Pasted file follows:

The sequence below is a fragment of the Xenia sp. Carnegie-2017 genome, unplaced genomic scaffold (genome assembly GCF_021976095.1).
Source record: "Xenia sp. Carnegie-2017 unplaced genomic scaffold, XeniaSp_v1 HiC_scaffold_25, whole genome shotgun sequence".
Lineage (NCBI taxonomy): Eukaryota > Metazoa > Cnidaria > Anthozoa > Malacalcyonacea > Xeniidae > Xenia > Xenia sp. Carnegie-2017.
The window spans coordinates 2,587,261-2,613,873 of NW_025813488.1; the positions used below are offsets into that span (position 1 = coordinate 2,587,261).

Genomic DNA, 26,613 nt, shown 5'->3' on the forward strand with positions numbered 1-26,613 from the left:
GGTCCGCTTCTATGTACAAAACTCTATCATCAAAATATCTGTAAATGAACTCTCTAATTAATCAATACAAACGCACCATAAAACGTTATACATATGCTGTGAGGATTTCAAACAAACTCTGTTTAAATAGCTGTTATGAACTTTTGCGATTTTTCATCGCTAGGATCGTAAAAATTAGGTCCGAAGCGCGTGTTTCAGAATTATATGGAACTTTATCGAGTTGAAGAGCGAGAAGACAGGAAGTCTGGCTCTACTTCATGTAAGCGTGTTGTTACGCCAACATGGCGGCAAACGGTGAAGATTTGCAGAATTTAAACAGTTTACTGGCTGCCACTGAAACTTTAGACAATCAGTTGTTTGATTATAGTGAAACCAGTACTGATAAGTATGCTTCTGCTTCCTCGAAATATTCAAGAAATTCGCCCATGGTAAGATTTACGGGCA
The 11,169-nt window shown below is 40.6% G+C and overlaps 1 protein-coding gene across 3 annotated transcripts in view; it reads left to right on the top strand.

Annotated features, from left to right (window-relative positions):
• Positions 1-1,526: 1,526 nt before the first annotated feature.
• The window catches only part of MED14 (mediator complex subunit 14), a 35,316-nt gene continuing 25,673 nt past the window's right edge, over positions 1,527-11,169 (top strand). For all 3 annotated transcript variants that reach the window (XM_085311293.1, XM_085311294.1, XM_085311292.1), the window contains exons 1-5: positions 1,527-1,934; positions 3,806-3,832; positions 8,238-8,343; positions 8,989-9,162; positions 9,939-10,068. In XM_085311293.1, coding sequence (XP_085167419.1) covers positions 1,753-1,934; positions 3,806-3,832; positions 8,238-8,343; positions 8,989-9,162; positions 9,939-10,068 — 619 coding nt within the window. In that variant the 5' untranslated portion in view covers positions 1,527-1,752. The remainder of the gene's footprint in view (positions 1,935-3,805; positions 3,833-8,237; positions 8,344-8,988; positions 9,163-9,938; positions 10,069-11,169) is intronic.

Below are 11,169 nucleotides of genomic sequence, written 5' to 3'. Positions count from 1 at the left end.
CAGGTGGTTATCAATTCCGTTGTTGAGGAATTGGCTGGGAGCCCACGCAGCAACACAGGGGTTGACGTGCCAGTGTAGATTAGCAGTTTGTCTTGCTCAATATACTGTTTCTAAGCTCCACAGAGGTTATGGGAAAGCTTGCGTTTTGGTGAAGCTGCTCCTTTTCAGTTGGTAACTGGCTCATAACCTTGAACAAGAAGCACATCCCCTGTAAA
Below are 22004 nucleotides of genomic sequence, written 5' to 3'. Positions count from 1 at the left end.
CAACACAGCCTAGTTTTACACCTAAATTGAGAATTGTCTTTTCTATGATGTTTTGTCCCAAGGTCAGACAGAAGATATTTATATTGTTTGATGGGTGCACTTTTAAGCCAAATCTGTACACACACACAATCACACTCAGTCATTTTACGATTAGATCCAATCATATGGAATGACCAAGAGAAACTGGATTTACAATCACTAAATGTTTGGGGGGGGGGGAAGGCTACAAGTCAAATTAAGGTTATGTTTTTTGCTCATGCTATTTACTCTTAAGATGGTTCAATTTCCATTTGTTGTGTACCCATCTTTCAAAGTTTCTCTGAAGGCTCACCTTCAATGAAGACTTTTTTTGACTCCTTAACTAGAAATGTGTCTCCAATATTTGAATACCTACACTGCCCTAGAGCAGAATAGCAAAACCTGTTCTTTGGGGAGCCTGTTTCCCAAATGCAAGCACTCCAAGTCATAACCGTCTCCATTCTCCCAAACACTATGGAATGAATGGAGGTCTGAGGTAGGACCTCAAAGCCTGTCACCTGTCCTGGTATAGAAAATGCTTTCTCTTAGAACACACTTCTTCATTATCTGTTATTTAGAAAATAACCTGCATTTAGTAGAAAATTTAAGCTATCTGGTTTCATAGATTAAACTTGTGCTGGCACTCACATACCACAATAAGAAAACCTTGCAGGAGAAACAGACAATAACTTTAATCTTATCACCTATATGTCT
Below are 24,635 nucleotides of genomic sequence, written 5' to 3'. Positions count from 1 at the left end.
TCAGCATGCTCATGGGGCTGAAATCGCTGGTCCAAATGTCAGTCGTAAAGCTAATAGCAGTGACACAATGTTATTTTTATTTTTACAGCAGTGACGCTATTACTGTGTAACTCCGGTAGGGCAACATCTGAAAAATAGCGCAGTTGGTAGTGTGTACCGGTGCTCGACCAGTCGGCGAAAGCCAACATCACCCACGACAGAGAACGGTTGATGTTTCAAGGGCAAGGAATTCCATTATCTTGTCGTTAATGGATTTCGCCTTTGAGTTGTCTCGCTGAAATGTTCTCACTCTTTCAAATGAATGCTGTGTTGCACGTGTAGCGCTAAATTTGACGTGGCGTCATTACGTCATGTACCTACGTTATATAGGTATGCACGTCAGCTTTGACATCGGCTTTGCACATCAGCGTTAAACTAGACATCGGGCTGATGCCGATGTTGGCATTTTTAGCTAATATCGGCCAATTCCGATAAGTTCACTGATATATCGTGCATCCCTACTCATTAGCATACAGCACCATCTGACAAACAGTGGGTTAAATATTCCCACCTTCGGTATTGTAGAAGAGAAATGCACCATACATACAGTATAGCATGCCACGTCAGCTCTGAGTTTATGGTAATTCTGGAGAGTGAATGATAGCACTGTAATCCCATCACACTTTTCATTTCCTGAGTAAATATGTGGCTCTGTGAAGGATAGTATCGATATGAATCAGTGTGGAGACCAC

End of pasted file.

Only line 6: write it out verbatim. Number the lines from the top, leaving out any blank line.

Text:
GGTCCGCTTCTATGTACAAAACTCTATCATCAAAATATCTGTAAATGAACTCTCTAATTAATCAATACAAACGCACCATAAAACGTTATACATATGCTGTGAGGATTTCAAACAAACTCTGTTTAAATAGCTGTTATGAACTTTTGCGATTTTTCATCGCTAGGATCGTAAAAATTAGGTCCGAAGCGCGTGTTTCAGAATTATATGGAACTTTATCGAGTTGAAGAGCGAGAAGACAGGAAGTCTGGCTCTACTTCATGTAAGCGTGTTGTTACGCCAACATGGCGGCAAACGGTGAAGATTTGCAGAATTTAAACAGTTTACTGGCTGCCACTGAAACTTTAGACAATCAGTTGTTTGATTATAGTGAAACCAGTACTGATAAGTATGCTTCTGCTTCCTCGAAATATTCAAGAAATTCGCCCATGGTAAGATTTACGGGCA